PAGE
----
that detainees must attend school. They also provide in detail which corporal
punishments to be inflicted.
1946 The Probation of Offenders Act
The Probation of Offenders Act is in force and applies to any person in conflict
with the law and a fortiori to children.
1947 The Borstal Institution Ordinance 1947 (Repealed by the Reform
Institutions Act of 1988)
The Borstal Institution Ordinance was passed to establish and regulate Borstal
institutions in the Colony. According to the Ordinance, a Borstal Institution is
defined as a place in which offenders who are no less than sixteen nor more
than twenty year of age are detained and given such industrial training and
other instruction, and be subjected to such disciplinary and moral influences as
will conduce to their reformation and prevention of crime.
1947 The Correctional Youth Centre (CYC) Regulations 1947
The Correctional Youth Centre (CYC) Regulations are in force. They provide
for the education of detainees at CYC. They also provide for various kinds of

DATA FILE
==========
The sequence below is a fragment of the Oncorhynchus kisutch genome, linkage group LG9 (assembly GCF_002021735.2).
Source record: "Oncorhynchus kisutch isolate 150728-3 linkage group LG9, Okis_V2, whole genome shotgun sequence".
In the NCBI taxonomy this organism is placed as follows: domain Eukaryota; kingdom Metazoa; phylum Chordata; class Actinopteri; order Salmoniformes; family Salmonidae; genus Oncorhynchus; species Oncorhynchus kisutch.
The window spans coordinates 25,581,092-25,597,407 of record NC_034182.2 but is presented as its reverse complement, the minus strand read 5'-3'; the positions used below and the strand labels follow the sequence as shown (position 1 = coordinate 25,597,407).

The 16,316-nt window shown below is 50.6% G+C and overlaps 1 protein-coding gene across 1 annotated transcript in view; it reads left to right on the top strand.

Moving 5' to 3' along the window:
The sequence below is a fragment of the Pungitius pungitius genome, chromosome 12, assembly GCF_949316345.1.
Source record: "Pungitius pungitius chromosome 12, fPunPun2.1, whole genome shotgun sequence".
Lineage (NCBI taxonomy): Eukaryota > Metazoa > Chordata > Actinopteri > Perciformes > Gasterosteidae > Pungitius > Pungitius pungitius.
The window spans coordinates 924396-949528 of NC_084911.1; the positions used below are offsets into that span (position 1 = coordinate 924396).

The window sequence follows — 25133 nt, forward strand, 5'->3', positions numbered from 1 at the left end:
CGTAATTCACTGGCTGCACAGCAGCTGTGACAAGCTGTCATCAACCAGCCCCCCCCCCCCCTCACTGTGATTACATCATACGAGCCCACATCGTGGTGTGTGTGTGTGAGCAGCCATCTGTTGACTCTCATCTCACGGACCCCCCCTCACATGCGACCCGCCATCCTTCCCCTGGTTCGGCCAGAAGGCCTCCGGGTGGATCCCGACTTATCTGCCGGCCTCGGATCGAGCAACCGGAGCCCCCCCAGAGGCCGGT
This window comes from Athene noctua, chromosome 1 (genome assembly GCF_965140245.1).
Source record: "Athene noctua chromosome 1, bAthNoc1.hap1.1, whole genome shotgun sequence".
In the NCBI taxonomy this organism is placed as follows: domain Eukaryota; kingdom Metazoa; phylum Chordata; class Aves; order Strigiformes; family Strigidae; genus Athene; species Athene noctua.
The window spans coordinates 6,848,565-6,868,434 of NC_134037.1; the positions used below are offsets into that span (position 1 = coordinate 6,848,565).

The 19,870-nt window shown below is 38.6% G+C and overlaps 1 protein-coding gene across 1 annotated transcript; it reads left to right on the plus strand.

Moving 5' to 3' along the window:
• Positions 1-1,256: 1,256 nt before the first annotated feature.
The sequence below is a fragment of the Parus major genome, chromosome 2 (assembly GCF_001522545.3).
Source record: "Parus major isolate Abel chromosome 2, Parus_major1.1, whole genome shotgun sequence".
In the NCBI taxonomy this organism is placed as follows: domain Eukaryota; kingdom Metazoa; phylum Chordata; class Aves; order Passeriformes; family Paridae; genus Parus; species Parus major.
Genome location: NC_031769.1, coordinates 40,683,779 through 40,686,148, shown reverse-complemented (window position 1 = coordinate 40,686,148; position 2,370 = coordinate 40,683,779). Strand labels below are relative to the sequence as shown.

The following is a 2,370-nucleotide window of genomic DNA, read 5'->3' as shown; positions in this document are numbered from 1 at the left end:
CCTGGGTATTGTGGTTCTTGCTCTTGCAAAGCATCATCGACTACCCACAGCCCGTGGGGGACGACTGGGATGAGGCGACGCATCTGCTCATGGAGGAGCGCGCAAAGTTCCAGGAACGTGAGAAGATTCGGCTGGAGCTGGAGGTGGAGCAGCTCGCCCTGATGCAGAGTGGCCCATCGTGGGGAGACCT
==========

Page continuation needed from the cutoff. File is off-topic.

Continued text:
sanctions in case of gross misconduct or idleness of the detainees.
1951 Accommodation of girl juvenile detainees
A new building was constructed at the west side of the Beau-Bassin Central
Prison to accommodate women detainees and a separate wing is currently being
used for the setting up of an industrial school for girl juvenile detainees. Prior
to 1951, girl juvenile offenders were detained in a convent under the supervision
of the Sisters of Mary.
1954 Probation Hostel for Boys
A Probation Hostel for Boys was established under the Borstal Act 1954.
OCO Mauritius Annual Report 2016 | 71
OCO Annual Report 2015 - 2016

71

Ombudsperson for Children

1988 The Reform Institutions Act


The Reform Institutions Act 1988 makes provisions for the running of RYCs
and CYC (boys). Under the Reform Institutions Act 1988, the industrial schools
are replaced by the RYCs and the Borstal Institution is replaced by the CYC
(Boys). A Probation Home for Girls was also established on 8 August 1988. The
Reform Institutions Act 1988 repeals the 1947 Borstal Institution Ordinance but